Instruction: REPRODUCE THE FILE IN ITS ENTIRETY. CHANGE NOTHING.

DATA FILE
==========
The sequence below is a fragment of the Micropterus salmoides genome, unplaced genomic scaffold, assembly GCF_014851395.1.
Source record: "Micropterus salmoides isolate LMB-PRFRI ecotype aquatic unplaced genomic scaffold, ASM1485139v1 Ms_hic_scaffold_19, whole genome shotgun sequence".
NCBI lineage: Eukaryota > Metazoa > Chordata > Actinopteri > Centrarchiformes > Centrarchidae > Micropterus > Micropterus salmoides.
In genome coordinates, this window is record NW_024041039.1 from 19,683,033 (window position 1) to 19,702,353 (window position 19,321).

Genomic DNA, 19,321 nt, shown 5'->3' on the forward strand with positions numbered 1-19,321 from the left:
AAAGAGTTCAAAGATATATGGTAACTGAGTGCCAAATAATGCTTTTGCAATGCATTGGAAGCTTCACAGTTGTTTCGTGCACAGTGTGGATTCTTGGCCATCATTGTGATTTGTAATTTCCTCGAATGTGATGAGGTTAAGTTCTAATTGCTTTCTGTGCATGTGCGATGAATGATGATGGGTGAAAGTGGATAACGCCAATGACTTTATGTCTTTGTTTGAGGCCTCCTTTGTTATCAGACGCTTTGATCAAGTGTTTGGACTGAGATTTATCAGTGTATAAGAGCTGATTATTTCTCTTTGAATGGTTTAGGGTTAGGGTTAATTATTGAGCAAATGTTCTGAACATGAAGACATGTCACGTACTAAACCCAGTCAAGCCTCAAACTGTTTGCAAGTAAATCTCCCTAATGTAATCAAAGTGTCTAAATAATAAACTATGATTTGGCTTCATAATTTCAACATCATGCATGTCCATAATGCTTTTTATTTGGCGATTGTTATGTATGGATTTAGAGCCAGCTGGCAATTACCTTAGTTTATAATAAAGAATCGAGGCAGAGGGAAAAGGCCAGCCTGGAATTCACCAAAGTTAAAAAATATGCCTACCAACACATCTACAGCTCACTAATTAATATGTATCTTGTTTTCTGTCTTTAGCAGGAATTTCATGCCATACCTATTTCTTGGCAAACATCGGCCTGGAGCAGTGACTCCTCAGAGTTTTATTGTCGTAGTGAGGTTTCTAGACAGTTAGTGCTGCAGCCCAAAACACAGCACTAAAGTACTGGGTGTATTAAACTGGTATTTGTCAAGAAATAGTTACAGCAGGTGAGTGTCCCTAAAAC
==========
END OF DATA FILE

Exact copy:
The sequence below is a fragment of the Micropterus salmoides genome, unplaced genomic scaffold, assembly GCF_014851395.1.
Source record: "Micropterus salmoides isolate LMB-PRFRI ecotype aquatic unplaced genomic scaffold, ASM1485139v1 Ms_hic_scaffold_19, whole genome shotgun sequence".
NCBI lineage: Eukaryota > Metazoa > Chordata > Actinopteri > Centrarchiformes > Centrarchidae > Micropterus > Micropterus salmoides.
In genome coordinates, this window is record NW_024041039.1 from 19,683,033 (window position 1) to 19,702,353 (window position 19,321).

Genomic DNA, 19,321 nt, shown 5'->3' on the forward strand with positions numbered 1-19,321 from the left:
AAAGAGTTCAAAGATATATGGTAACTGAGTGCCAAATAATGCTTTTGCAATGCATTGGAAGCTTCACAGTTGTTTCGTGCACAGTGTGGATTCTTGGCCATCATTGTGATTTGTAATTTCCTCGAATGTGATGAGGTTAAGTTCTAATTGCTTTCTGTGCATGTGCGATGAATGATGATGGGTGAAAGTGGATAACGCCAATGACTTTATGTCTTTGTTTGAGGCCTCCTTTGTTATCAGACGCTTTGATCAAGTGTTTGGACTGAGATTTATCAGTGTATAAGAGCTGATTATTTCTCTTTGAATGGTTTAGGGTTAGGGTTAATTATTGAGCAAATGTTCTGAACATGAAGACATGTCACGTACTAAACCCAGTCAAGCCTCAAACTGTTTGCAAGTAAATCTCCCTAATGTAATCAAAGTGTCTAAATAATAAACTATGATTTGGCTTCATAATTTCAACATCATGCATGTCCATAATGCTTTTTATTTGGCGATTGTTATGTATGGATTTAGAGCCAGCTGGCAATTACCTTAGTTTATAATAAAGAATCGAGGCAGAGGGAAAAGGCCAGCCTGGAATTCACCAAAGTTAAAAAATATGCCTACCAACACATCTACAGCTCACTAATTAATATGTATCTTGTTTTCTGTCTTTAGCAGGAATTTCATGCCATACCTATTTCTTGGCAAACATCGGCCTGGAGCAGTGACTCCTCAGAGTTTTATTGTCGTAGTGAGGTTTCTAGACAGTTAGTGCTGCAGCCCAAAACACAGCACTAAAGTACTGGGTGTATTAAACTGGTATTTGTCAAGAAATAGTTACAGCAGGTGAGTGTCCCTAAAAC